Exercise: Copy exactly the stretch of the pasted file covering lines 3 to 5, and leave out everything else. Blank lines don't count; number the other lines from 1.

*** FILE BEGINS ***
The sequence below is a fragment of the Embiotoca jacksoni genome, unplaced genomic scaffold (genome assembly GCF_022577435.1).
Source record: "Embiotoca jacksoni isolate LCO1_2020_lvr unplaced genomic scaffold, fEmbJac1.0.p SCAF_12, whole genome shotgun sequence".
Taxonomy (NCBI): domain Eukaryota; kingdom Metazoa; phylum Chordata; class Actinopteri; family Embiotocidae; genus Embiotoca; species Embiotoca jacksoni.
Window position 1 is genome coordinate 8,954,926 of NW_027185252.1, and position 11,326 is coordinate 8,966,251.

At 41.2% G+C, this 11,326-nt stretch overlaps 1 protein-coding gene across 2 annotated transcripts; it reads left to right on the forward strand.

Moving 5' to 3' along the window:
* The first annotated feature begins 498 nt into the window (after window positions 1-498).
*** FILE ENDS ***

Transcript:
Taxonomy (NCBI): domain Eukaryota; kingdom Metazoa; phylum Chordata; class Actinopteri; family Embiotocidae; genus Embiotoca; species Embiotoca jacksoni.
Window position 1 is genome coordinate 8,954,926 of NW_027185252.1, and position 11,326 is coordinate 8,966,251.

At 41.2% G+C, this 11,326-nt stretch overlaps 1 protein-coding gene across 2 annotated transcripts; it reads left to right on the forward strand.